Valls’ Use of “Islamo-fascists” Provokes Widespread Reaction, Does Term Reflect Reality?
Manuel Valls, France’s Socialist prime minister has caused a stir by describing Islamist extremists responsible for terror attacks in Paris and Copenhagen, as “Islamo-fascists”; thought to be the first-ever such public use by a European politician in office.
Valls said France is at war with “Islamo-fascism”, both within and outside the country. AFP reported February 16: “Following the shootings in Copenhagen, and the desecration of the Jewish cemetery in Sarre-Union (Bas-Rhin) Manuel Valls said ‘France has to combat Islamo-fascism –since that is what we must call it — and unity must be our strength. We must not give in to fear, nor to division. We must also deal with the problems: combating terrorism; mobilising society in support of secularism and fighting anti-Semitism’.” Manuel Valls called on Islam in France to assume “full responsibility” for its religion.
The left-wing Rue 89 website noted while the term “Islamo-fascist” is extensively favoured by conservative and grassroots opponents of Muslim immigration, “it is also used by people who cannot be suspected of collusion with the ‘new right’: philosopher Michel Onfray, in his ‘Traité d’athéologie‘, Green MP Noël Mamère or Bernard-Henri Levy (who devotes a chapter in one of his many books to ‘fascislamisme’) have all drawn parallels between Fascism and Islamism …”
French prime minister Manuel Valls uses the term “islamo-fascisme” for the first time http://t.co/gETezhxEYM”
— David Jolly (@davjolly) February 16, 2015
#PROFANATION #COPENHAGUE Manuel Valls utilise pour la première fois le terme “l’islamo-fascisme” http://t.co/XGjkrabpXe — francetv info (@francetvinfo) February 16, 2015 #PROFANATION #COPENHAGUE Manuel Valls utilise pour la première fois le terme “l’islamo-fascisme” http://t.co/XGjkrabpXe — francetv info (@francetvinfo) February 16, 2015
The problem is, as this report suggests further down, such easy sound bites, while useful to journalists and politicians, tend to be an oversimplification. For the confused and confusing multitude of strands within Islam, its continual backward-looking theology and its authoritarian rejection of the other, –reflected in the turmoil that has marked Arab lands for millennia — is not as easily dismissed as the description Islamo-fascism implies.
However the Prime Minister has form when it comes to not mincing his words.
Earlier, after the barbaric murder of French cartoonists, police and innocent Jewish shoppers by radicalised home-grown Islamist gunmen, he warned that France was in danger of becoming an “apartheid society” where Muslims were increasingly self-ghettoised. This too was hard-hitting and on-target criticism, as anyone with experience of life in formerly apartheid-ruled South Africa, could attest. Apartheid, also euphemistically called “separate development” by its Calvanistic White minority rulers, required an authoritarian, supremacist, despotic, reactionary structure for survival. This depended largely on fascist social controls to achieve its ends (according to Pierre L. Van Den Berghe in Apartheid, Fascism and the Golden Age)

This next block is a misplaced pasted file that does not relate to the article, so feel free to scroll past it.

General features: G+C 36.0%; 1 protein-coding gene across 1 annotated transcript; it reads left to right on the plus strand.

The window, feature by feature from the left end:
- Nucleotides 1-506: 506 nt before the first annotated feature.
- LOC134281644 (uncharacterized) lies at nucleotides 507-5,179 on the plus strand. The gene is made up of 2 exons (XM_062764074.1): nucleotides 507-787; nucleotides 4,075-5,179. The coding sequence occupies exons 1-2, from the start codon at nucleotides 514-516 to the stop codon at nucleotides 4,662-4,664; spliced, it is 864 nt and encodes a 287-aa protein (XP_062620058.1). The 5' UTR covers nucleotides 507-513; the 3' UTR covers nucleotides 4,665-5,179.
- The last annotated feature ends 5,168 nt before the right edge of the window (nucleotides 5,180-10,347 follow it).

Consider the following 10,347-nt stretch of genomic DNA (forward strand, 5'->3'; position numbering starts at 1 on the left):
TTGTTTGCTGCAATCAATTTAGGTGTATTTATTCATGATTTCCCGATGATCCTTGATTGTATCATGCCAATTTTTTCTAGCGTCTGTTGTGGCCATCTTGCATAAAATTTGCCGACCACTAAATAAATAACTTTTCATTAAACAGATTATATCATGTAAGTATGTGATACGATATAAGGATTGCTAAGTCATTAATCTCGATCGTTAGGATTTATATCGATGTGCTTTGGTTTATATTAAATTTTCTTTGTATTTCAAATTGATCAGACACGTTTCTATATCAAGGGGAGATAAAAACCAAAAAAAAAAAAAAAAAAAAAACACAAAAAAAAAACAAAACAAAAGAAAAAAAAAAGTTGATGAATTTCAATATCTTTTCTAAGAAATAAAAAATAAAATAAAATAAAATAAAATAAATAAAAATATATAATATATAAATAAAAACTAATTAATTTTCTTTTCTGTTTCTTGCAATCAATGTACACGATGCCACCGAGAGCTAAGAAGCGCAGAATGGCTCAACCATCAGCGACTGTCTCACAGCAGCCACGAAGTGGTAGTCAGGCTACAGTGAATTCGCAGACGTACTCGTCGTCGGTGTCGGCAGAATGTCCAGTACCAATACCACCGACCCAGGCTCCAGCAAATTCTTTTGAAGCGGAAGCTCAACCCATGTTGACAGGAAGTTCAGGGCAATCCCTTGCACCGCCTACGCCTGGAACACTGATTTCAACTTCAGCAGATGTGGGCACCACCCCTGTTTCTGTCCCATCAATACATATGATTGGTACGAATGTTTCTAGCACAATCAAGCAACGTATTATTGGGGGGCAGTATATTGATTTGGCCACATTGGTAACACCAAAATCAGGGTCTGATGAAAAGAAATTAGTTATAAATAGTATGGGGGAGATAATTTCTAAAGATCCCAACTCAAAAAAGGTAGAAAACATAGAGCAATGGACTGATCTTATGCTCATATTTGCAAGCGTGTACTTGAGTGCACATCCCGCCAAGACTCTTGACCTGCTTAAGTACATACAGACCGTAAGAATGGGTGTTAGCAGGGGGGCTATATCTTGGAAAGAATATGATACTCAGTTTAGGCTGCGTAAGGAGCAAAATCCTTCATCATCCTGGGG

The PM later went on to make an impassioned call on France to fight antisemitism wherever it reared its contemptuous head:
French Prime Minister Manuel Valls calls “anti-Semitism a symptom of a crisis in democracy”, condemns “Muslim racism” .
One example is not a trend but France 24 in a report on an increasing gap between France and its minority Muslim population, recounted the tale of a teacher of Algerian descent who had quit a job at France’s only state-funded Muslim faith school complaining of ‘insidious Islamism’. Philosophy teacher Sofiane Zitouni wrote in the left-leaning daily Libération on February 5 that the Averroès Lycée (high school) in the northern French city of Lille was a hotbed of ‘anti-Semitism, sectarianism and insidious Islamism’. Zitouni, who began teaching philosophy at the school in September, wrote: ‘The reality is that Averroès Lycée is a Muslim territory that is being funded by the state. It promotes a vision of Islam that is nothing other than Islamism. And it is doing it in an underhand and hidden way in order to maintain its [80 percent] state funding,’ France 24 added
Effectively this teacher had found himself confronted with one of France’s most pressing concerns – how to uphold an unyielding commitment to a secular state by obliging an unwilling-to-conform religion of 6 million Muslims to bend to Laïcité.
Laïcité a defining principle of French Republican values, is the concept of state secularism which emerged after the French Revolution, after a long struggle with the Roman Catholic Church and was consecrated in law in 1905. Laïcité governs the public life of France with a gloved yet iron hand which all religions except Islam have learnt to obey.